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July 14, 2009


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I hadn't heard of a naming brief before. That's really interesting. It makes complete sense, though... that kind of thing can have a huge affect on the reaction of the receptor.

I'd be interested in your thoughts on how a company with a wounded but utterly memorable name like Philip Morris wound up with a botched abortion of a name like Altria. Which sounds like a drug advertised on the USA network after midnight.

But that's for another day. One wonders how a new company that's thought through its entire product hasn't already come up with a naming brief, long before it gets to the naming consultant. Some of your points go beyond the presentation of the business, of which naming is vitally important, into the core question of:


I'm not a professional namer, but do have a little experience with starting a business and it seems to me that part of the answer to "WHY?" lies in pure inexperience with marketing. For example: two artists starting a gallery; good artists? Maybe. Good at marketing...well. It's nice to have experienced advice.
Even large companies may be run by people with experience in only science or accounting. IMO

The lack of proper briefing is an affliction that goes far beyond the requirement for a company name.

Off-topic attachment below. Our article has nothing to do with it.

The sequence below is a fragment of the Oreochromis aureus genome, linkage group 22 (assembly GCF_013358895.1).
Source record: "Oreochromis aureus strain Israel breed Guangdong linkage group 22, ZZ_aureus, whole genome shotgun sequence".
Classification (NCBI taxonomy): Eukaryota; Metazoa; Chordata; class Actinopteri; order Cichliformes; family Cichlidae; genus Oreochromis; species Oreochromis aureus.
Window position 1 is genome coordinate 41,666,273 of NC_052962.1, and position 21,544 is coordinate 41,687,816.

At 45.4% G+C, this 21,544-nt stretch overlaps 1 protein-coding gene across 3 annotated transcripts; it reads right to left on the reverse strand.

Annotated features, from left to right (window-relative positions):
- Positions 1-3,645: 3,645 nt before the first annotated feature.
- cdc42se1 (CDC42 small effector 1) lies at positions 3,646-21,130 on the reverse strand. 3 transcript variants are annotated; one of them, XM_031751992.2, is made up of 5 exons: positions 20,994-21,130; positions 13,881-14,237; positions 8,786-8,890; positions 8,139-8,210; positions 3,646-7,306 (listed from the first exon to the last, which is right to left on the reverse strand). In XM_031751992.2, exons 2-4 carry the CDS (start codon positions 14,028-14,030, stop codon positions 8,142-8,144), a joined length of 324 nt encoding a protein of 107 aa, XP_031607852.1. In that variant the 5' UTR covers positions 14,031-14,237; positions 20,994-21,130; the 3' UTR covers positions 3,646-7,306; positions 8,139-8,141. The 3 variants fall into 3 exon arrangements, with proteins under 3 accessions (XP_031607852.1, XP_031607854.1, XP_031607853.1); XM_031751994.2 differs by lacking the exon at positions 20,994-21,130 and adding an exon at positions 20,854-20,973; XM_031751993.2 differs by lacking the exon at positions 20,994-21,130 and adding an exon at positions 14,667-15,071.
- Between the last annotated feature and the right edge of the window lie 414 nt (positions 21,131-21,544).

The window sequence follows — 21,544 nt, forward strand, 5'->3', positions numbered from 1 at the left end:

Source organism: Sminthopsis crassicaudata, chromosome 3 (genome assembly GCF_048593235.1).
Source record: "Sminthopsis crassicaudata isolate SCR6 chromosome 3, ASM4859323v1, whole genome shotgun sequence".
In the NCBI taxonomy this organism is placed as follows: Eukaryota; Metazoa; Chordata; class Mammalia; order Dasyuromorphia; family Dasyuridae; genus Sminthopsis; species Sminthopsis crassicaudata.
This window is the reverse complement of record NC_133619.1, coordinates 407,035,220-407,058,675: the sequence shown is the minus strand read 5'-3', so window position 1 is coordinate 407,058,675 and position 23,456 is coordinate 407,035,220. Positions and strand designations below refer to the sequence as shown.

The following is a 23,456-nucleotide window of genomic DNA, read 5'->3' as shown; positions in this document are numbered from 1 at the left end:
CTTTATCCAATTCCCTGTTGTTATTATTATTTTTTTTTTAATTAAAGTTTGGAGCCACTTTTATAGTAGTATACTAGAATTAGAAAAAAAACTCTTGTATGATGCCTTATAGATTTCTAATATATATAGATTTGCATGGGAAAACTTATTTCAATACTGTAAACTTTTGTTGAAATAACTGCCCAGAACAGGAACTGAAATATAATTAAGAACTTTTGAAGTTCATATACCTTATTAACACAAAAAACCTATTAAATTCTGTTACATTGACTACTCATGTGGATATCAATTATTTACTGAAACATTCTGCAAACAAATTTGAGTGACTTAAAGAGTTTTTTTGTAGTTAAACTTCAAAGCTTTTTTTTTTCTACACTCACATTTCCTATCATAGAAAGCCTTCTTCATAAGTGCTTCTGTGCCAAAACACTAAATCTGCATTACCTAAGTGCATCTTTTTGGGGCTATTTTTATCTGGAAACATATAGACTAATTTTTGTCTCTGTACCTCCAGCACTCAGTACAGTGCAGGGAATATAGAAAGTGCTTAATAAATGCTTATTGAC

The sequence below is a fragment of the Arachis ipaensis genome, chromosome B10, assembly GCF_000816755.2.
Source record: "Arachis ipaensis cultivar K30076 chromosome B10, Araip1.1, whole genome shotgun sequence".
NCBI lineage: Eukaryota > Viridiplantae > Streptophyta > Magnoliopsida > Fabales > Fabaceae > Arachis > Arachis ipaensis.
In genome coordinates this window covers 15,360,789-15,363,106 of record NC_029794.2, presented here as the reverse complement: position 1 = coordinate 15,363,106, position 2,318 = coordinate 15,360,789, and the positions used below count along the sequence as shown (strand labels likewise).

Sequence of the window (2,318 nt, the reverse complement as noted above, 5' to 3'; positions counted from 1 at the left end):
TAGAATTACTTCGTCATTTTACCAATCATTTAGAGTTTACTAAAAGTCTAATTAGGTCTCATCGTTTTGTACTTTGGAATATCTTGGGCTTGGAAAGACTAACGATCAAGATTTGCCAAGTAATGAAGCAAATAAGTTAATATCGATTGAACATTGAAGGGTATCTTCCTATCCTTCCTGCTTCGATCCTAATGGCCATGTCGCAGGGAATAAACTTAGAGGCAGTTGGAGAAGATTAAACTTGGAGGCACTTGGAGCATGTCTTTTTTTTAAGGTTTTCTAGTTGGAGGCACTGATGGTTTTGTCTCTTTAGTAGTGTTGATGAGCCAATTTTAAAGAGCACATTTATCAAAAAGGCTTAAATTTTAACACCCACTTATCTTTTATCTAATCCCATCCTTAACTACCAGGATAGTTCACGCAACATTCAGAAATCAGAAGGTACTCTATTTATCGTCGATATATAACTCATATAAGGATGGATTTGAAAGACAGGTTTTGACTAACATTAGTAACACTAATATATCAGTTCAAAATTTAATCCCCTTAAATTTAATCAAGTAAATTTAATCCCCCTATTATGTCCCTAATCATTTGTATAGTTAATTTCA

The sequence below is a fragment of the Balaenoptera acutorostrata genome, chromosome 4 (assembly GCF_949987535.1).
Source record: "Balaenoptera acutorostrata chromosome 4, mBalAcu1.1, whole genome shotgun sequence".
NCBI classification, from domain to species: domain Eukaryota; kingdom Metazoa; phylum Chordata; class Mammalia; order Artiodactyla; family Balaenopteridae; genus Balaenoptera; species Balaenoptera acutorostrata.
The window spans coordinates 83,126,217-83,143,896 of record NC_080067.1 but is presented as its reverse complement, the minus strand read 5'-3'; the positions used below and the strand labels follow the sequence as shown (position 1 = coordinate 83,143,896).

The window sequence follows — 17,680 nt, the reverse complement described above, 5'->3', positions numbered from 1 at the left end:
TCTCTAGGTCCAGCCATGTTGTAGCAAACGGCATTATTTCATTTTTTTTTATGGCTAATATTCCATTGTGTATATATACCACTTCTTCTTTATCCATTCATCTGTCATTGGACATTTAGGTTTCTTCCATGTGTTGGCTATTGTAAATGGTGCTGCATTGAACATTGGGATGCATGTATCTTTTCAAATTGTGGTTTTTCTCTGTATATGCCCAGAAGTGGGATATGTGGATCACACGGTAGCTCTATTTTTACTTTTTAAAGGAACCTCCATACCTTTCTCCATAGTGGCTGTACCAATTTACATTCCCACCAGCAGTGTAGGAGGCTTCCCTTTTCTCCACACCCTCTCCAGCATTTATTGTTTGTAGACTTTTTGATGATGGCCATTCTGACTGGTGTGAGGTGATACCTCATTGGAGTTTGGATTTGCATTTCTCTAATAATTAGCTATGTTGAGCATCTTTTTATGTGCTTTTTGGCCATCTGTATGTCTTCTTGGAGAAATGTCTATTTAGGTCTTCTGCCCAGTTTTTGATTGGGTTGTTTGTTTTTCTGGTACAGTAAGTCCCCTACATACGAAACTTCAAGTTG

I expect you find that executives want you to start suggesting names the moment you sit on their leather couch: in the same way companies that want TV commercials and corporate videos invariably expect the producer to mind-read the commissioning executives. They are always surprised when I don't immediately start with, "I see a sunrise and the [company's product] appearing over the horizon"... or somesuch; but instead start asking questions such as, "describe the typical customer for this product".

When talking to the client I always summarise the brief as, "who are the audience and what are your aims? This can then extend to more detailed questions such as, "who are your competitors and how does your product compare; and, "in what viewing situation do you expect the audience to see the commercial/DVD,etc." .

Briefing a supplier adequately is a vital skill that should be taught to all executives. Even when they're bright enough to have realised a brief is needed, they will often use it to describe what they want; rather than describing what they want to achieve and then leaving the professional to come up with how the objective is to be realised. Like you (I imagine) I frequently have to prise the brief out of the client, who feels that I'm wasting time.

I wonder how often does your client starts by saying, "we're looking for a name like...", rather than "we're looking for a name that achieves...".

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